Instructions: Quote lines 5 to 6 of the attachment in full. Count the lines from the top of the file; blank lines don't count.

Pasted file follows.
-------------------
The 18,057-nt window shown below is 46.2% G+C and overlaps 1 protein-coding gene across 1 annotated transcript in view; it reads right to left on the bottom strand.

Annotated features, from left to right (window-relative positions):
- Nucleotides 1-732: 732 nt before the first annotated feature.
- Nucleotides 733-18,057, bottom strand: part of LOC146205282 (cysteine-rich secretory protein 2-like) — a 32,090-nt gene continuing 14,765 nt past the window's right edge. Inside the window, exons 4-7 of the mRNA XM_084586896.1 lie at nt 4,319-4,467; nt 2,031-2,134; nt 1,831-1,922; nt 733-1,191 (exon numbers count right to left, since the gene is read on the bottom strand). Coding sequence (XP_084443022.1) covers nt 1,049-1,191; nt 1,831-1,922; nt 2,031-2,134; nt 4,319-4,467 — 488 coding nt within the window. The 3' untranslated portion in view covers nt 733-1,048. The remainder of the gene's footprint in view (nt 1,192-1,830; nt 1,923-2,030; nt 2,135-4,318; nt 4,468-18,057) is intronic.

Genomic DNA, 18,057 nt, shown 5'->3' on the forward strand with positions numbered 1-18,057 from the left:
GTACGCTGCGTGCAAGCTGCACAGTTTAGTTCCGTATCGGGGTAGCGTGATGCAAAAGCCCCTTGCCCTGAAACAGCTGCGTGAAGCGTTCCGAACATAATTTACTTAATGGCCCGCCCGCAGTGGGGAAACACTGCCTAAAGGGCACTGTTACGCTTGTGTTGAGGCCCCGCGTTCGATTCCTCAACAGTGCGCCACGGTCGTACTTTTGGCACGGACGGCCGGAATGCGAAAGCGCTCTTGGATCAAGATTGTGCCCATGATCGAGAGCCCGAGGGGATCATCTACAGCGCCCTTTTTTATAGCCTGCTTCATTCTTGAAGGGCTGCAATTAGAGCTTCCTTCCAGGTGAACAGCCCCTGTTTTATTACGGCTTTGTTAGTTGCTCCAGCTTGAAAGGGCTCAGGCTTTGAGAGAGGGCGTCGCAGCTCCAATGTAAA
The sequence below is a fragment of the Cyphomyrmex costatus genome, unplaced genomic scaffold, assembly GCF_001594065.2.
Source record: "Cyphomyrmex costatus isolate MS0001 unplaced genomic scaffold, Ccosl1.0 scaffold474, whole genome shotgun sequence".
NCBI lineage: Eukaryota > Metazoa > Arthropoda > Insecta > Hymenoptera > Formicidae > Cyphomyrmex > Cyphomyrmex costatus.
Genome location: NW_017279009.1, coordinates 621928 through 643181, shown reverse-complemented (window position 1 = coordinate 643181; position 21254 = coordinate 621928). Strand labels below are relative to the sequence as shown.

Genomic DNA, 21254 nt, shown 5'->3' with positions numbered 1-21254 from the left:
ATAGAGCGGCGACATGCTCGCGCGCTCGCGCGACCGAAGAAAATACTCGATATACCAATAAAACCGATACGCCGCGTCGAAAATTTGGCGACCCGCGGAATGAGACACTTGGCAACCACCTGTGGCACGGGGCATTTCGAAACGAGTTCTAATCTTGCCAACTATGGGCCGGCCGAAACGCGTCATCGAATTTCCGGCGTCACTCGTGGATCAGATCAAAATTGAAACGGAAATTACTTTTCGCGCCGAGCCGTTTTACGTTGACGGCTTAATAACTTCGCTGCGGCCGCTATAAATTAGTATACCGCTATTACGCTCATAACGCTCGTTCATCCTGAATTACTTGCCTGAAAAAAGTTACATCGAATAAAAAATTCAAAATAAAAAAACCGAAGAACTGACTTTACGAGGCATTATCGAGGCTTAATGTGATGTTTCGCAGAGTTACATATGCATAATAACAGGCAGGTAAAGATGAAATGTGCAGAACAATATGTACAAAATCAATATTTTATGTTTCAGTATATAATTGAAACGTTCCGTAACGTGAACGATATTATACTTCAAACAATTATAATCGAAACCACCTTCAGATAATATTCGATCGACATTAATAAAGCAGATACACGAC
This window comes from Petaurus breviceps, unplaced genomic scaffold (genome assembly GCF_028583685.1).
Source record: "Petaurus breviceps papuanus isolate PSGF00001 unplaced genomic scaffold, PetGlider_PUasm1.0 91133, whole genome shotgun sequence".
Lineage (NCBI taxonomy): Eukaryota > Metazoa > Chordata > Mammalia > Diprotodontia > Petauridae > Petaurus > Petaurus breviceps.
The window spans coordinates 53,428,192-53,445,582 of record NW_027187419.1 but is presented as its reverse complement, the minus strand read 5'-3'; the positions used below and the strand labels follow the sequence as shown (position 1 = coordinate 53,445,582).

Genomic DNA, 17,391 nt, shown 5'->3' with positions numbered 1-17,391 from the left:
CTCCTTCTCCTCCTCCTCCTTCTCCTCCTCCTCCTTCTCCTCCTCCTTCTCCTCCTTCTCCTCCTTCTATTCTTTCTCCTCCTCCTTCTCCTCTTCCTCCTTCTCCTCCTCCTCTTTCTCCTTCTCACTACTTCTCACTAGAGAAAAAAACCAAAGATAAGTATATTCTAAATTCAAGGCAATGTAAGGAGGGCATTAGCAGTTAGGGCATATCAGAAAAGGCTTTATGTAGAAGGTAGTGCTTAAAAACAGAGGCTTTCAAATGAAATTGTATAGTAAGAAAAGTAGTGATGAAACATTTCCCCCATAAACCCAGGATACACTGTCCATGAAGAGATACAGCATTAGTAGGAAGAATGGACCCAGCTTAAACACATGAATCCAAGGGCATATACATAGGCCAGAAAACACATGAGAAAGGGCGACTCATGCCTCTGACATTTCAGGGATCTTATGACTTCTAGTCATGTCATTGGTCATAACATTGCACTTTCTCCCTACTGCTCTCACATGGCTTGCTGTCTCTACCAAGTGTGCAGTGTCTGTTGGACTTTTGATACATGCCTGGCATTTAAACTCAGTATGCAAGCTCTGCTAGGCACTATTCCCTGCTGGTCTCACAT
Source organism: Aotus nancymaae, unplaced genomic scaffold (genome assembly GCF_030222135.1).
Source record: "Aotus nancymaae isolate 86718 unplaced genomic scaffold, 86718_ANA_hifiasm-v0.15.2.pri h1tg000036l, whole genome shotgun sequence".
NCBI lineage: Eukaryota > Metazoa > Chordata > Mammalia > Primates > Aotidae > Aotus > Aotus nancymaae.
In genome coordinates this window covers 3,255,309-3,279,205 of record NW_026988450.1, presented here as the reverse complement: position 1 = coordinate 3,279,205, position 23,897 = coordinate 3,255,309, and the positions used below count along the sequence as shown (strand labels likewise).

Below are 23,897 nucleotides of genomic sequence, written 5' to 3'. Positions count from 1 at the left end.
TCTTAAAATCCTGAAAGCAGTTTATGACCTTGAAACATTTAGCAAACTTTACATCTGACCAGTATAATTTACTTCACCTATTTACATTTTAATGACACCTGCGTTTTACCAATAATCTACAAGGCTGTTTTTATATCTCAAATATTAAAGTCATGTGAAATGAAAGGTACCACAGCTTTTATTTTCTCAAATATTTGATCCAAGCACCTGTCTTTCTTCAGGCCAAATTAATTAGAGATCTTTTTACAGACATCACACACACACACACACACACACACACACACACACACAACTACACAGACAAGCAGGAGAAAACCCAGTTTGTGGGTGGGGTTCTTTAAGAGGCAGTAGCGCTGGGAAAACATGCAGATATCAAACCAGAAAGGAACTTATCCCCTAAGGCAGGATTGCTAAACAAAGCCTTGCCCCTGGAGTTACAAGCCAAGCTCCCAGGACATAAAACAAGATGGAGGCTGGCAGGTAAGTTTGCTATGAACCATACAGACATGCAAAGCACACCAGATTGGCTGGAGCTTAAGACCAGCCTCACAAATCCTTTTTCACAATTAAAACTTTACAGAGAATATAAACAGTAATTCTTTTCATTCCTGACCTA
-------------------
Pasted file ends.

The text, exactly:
Genomic DNA, 18,057 nt, shown 5'->3' on the forward strand with positions numbered 1-18,057 from the left:
GTACGCTGCGTGCAAGCTGCACAGTTTAGTTCCGTATCGGGGTAGCGTGATGCAAAAGCCCCTTGCCCTGAAACAGCTGCGTGAAGCGTTCCGAACATAATTTACTTAATGGCCCGCCCGCAGTGGGGAAACACTGCCTAAAGGGCACTGTTACGCTTGTGTTGAGGCCCCGCGTTCGATTCCTCAACAGTGCGCCACGGTCGTACTTTTGGCACGGACGGCCGGAATGCGAAAGCGCTCTTGGATCAAGATTGTGCCCATGATCGAGAGCCCGAGGGGATCATCTACAGCGCCCTTTTTTATAGCCTGCTTCATTCTTGAAGGGCTGCAATTAGAGCTTCCTTCCAGGTGAACAGCCCCTGTTTTATTACGGCTTTGTTAGTTGCTCCAGCTTGAAAGGGCTCAGGCTTTGAGAGAGGGCGTCGCAGCTCCAATGTAAA